Imagine a woman who has come to the decision to end a pregnancy. A single mom with three children, she works in the service industry, relies on Medicaid for her family’s health care needs, and lives paycheck to paycheck. She was on birth control, so the pregnancy was unexpected, and she knows carrying the pregnancy to term will mean providing less for her kids and likely losing her job. Although ending the pregnancy is not an easy resolution, she discusses it with her doctor and concludes it’s best for her family.

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Unfortunately for her, even though abortion is an essential part of reproductive health care, it’s not available for many poor women and their families because of the decades-old Hyde Amendment. The U.S. Congress and the Louisiana Legislature consider it acceptable to invade this woman’s right to privacy, force her to carry to term an unplanned pregnancy, and push her family into years of poverty.

Health care should be a right, not a privilege. In our country, however, it is often a privilege with money being the determining factor, especially when it comes to women’s reproductive health. With members cowing to the conservative base and crowing about the sanctity of life, these politicians limit health care for poor women and their families, who are vulnerable, powerless and make few campaign contributions.

This results is more women and children living in poverty with little hope of getting out.

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It's now 43 years that the Hyde Amendment has blocked federal funds from being used to pay for abortions, with very narrow exceptions. This amendment not only prohibits people in the Medicaid from accessing funds for abortions; it also prohibits accessing funds through any federal program.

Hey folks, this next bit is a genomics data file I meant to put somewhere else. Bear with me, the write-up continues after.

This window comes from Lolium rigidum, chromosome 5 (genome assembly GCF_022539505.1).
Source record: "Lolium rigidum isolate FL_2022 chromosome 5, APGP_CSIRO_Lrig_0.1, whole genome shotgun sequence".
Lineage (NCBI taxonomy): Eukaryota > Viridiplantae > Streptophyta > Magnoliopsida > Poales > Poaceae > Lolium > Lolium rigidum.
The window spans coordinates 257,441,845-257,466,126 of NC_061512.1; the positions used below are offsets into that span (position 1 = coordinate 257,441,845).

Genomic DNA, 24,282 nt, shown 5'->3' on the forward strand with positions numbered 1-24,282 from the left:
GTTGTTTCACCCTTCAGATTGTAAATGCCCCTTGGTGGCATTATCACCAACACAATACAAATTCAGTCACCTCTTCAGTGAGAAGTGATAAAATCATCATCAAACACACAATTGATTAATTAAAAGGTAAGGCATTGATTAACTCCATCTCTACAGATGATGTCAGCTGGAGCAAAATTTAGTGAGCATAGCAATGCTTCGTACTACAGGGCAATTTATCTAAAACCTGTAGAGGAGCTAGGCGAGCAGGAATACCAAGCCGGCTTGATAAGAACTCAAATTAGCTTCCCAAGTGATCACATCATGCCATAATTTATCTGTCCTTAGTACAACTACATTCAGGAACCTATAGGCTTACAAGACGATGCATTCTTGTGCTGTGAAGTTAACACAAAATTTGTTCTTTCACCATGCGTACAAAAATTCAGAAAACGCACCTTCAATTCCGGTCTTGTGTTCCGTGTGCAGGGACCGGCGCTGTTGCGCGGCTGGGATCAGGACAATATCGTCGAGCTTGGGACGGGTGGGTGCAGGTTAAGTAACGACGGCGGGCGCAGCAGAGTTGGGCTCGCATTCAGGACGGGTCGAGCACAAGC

The Hyde Amendment’s intent has always been controlling women’s reproductive care, specifically for low-income people who use government-funded health care. According to Kaiser Family Foundation, 48 percent of all low-income women were enrolled in Medicaid in 2016. Women of color are disproportionately likely to be insured through Medicaid because of social and economic inequality and structural racism. This is why women of color have been leading the opposition to the Hyde Amendment for decades and consider it a matter of reproductive justice.

The cost of abortions continues to rise as laws and regulations increase the operating costs of clinics and reduce the numbers of facilities providing abortions. In Louisiana, there are only three remaining abortion clinics. Without coverage, low-income people are scraping together the money to pay for the abortion, while at the same time missing work to make two trips to the clinic (as mandated by Louisiana law), and, in many cases, traveling hundreds of miles and paying for child care. Often people must decide whether to buy food, pay rent or divert that money to pay for ending a pregnancy.

The politicians get their wish, with one in four poor women seeking abortion being forced to carry an unwanted pregnancy to term. And then these same elected officials turn their attention away, failing to recognize that women who are denied an abortion are four times more likely to fall below the poverty line.

Access to the full range of health care you need should never depend on the type of insurance you have, how much money you make or where you live. Yet location does matter, and while 16 states allow the use of their own funds to pay for abortions for low-income women insured by Medicaid, others, including Louisiana, block those funds as well.

Now some in Louisiana want to go even further by amending the state constitution, blocking all funding for abortion.

If we can’t get reproductive justice from the Louisiana Legislature, we can ask Congress to act to protect people across this country, including those of us living in Louisiana, from being denied access to all reproductive health care including abortion.

By passing the Equal Access to Abortion Coverage in Health Insurance (EACH Woman) Act, Congress will restore full reproductive health care coverage and access to care to individuals employed, insured, or otherwise covered by the federal government. While we can never repair the government’s 43 years of purposeful neglect, we can end to this discriminatory policy, restore reproductive justice and help American families.

Michelle Erenberg is executive director of Lift Louisiana, a women's health advocacy nonprofit based in New Orleans.